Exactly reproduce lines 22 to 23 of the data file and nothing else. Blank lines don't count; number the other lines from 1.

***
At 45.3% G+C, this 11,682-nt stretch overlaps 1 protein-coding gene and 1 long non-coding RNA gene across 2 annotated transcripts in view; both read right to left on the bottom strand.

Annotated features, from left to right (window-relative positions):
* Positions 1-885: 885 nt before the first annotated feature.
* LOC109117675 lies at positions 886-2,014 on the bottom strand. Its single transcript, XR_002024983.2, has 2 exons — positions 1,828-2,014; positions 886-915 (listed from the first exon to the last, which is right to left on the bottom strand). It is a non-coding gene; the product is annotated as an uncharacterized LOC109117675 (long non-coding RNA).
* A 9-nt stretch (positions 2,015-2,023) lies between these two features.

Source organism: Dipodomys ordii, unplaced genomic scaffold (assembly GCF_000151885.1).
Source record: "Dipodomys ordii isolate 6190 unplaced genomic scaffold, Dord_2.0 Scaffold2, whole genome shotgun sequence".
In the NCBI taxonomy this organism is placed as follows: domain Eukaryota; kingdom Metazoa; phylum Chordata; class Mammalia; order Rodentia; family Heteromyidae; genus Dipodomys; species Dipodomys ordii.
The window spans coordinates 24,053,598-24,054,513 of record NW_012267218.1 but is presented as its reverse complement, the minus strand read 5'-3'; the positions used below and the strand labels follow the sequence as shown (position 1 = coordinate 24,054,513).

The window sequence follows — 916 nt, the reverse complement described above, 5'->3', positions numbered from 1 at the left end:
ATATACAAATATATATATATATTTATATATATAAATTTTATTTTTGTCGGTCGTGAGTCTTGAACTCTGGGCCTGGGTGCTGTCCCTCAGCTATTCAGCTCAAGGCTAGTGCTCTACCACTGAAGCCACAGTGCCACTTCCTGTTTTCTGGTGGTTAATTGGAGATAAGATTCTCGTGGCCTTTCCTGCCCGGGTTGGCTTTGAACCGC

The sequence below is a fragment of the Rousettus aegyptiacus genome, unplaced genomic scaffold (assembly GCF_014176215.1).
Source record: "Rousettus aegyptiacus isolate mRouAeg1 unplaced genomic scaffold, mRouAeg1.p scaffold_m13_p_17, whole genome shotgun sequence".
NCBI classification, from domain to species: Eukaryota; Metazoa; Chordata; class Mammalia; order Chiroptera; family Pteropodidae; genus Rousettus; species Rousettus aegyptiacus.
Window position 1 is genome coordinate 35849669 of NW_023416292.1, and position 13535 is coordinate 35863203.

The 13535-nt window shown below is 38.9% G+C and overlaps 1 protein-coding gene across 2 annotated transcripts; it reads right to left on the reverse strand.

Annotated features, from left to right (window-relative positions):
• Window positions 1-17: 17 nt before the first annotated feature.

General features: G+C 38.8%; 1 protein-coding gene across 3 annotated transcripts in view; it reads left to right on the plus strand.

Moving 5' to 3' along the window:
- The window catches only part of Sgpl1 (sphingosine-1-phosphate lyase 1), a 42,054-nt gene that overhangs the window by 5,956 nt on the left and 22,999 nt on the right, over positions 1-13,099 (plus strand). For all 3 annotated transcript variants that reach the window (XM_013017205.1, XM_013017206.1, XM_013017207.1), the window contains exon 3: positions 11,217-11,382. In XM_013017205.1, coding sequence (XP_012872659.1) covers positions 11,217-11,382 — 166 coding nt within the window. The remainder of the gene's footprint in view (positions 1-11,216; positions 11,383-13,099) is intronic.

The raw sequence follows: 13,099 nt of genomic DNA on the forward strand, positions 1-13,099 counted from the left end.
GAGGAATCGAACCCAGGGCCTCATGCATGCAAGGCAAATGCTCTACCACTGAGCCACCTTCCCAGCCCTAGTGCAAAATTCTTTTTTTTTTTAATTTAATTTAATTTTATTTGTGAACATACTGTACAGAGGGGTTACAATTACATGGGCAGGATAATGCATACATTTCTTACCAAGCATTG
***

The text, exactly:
The raw sequence follows: 13,099 nt of genomic DNA on the forward strand, positions 1-13,099 counted from the left end.
GAGGAATCGAACCCAGGGCCTCATGCATGCAAGGCAAATGCTCTACCACTGAGCCACCTTCCCAGCCCTAGTGCAAAATTCTTTTTTTTTTTAATTTAATTTAATTTTATTTGTGAACATACTGTACAGAGGGGTTACAATTACATGGGCAGGATAATGCATACATTTCTTACCAAGCATTG